Came out juicy and perfect. I was only able to brine it for three hours and I used indirect heat on a kettle grill. Thanks for the tips!

  9. Tom April 2, 2014 at 4:57 pm - Reply

    I always brine whole chicken overnight or at least 8 hours. However, you'll want to thoroughly rinse the bird, including inside the cavity, under cold water; then thoroughly dry it with paper towels before placing it in the smoker.

  10. Larry February 5, 2014 at 11:56 am - Reply

    Jeff, you said to brine 4 hours or so. Is it ok to brine over night?

  11. Charlie December 27, 2013 at 4:00 am - Reply

    Followed your instructions for smoking a whole chicken.  I removed chicken when breast was 165 degrees. Also allowed chicken to stand for 30 minutes before carving.  Breast was great, but thighs were under cooked. There was even some blood close to the bone.  Using your technique, how do you get the whole chicken done, with dark meat done but white meat not overcooked?  Thanks.

    • Ben Dover January 27, 2014 at 12:39 pm - Reply

      Turn your chicken over in the smoker you left it breast down longer than bottom down so the heat did not have a good chance to cook the thighs..

    • Tom April 2, 2014 at 5:14 pm - Reply

      If you have plenty of grill space, cut the backbone out of the chicken with heavy kitchen shears (I actually have a pair of tin snips dedicated to this work) and lay both halves flat on the grill breast side up. I have found that the chicken cooks a little faster and more evenly this way. It also seems to be more flavorful because the smoke can now get to the cavity side rather than just the outside of the bird.

  12. Joseph December 22, 2013 at 6:53 pm - Reply

    I believe the 400 is for the offset side firebox on a drum smoker not the temp where the meat is cooking?

  13. greg schmidt October 11, 2013 at 9:51 am - Reply

    i recently heard from a griller in nixon texas, tjat “the secret” to cooking quality meat is getting the maximum flavor from the wood and never mixing woods. now it was said that the maximum favor from the woods was achived, now all woods are difffernt but he seemed his temps were a lil high. all above 400 degrees. to get the most flavor from wood. i have never heard of these temps being so high i usally get more smoke which is flavor from lower temps. what is your take on this “secret”?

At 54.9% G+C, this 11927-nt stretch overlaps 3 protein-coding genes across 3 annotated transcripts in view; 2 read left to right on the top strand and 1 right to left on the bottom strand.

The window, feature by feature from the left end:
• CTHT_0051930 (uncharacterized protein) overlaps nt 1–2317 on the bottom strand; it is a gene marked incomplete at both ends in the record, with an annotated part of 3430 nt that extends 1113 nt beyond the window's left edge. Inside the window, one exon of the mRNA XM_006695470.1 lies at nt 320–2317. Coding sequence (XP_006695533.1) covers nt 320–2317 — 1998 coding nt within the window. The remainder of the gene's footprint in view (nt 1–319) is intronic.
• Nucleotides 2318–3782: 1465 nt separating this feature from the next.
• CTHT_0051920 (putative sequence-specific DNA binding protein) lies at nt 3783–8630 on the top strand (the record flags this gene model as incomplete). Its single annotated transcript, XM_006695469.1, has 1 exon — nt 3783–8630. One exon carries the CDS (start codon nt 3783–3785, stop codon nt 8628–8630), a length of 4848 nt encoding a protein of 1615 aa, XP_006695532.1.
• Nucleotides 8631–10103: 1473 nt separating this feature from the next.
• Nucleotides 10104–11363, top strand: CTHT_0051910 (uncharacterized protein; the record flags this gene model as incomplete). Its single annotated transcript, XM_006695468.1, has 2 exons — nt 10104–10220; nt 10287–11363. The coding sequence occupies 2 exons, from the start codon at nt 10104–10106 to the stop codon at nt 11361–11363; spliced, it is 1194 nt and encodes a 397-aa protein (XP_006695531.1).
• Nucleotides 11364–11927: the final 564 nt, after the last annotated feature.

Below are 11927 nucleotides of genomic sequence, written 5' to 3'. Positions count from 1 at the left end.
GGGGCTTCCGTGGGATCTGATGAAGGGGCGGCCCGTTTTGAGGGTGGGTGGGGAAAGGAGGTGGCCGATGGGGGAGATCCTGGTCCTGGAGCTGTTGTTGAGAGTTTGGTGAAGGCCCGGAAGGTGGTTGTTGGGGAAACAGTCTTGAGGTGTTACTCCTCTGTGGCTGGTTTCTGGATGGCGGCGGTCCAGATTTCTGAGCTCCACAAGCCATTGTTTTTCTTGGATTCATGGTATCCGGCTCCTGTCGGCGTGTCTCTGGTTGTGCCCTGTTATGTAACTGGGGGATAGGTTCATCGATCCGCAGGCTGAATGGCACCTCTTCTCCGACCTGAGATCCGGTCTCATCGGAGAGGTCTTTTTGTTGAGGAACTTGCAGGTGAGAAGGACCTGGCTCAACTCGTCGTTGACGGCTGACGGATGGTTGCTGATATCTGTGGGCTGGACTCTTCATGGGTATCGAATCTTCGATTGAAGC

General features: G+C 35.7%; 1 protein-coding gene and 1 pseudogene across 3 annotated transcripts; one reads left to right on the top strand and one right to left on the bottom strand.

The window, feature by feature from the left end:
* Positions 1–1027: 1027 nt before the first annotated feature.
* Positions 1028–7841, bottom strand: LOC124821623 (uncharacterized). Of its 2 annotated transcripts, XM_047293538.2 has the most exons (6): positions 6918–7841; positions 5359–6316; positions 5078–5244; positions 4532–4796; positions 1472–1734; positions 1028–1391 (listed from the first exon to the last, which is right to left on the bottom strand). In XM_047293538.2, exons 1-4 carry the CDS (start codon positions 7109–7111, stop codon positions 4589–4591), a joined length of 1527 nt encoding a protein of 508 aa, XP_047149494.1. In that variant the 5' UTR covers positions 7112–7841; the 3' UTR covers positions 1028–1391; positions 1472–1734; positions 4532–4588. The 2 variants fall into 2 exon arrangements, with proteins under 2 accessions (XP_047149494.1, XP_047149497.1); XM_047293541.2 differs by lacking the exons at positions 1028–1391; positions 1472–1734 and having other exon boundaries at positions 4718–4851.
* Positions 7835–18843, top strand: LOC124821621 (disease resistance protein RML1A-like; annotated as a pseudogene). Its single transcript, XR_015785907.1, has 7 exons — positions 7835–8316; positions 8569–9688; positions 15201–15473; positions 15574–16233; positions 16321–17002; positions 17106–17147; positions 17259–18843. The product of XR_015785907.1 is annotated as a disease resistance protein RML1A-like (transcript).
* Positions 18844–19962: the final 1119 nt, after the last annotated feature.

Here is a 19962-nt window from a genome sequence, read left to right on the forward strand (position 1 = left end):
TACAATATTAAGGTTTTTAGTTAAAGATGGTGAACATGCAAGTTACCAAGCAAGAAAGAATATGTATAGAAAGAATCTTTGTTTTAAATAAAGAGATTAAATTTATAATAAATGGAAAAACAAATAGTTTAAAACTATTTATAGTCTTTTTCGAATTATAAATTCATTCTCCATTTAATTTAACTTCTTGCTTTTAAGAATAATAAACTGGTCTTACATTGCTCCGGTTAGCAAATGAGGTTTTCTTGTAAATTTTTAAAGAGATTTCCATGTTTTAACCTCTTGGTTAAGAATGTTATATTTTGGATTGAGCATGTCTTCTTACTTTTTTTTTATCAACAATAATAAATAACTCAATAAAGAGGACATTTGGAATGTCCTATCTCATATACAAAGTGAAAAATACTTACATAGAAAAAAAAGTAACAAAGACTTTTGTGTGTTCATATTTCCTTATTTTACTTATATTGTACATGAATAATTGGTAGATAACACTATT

• Hunker Down October 15, 2013 at 6:48 am - Reply

      Smoking any meat at over 400 degrees is ridiculous and absurd!! If someone is in that big of a hurry they should go to McDonalds and forget about being a good pitmaster!!

  14. Seth September 15, 2013 at 5:59 pm - Reply

    Just got a brinkman charcoal smoker and I have done brats and chicken. They turned out well, but my heat is too high(400 degrees)and its cooking to fast.I'm using standard briquette charcoal. if i use less charcoal will i get less heat, if so what about lasting long enough. or should i use lump charcoal?

    • Mark October 4, 2013 at 11:48 pm - Reply

      Seth and others,

      there are many factors that lead to the heat being too high. but I can list a few of them that are most common:

      1) you may have used too much charcoal/fuel. it is advised that you use a chimney starter. it is an extremely helpful tool for determining the amount of charcoal/lump coal, as well as a quick way to get the fuel going before dumping it in.

      2) check for the air leaks in the smoker then patch up the holes. Brinkmans are well known for leaks. I have a custom built smoker and I would find leaks over the time then patch them up. best way to check for holes is to look inside for any light peeking through. plus, the vent dampeners at the bottom need to be tweaked and it is up to you to determine how much air go through while keeping the temps around 230F. also, on windy days the temps can change wildly, so consider creating a buffer around the smoker.

      3) there are several types of charcoal briquettes and lump coals but a variety of differences in between them are minimal at best. the biggest concern you would have is the amount of ashes that each types of fuel produce. lump coals produce less than others, for instance.

      on to happy smokin'!

  15. Russell September 1, 2013 at 9:00 pm - Reply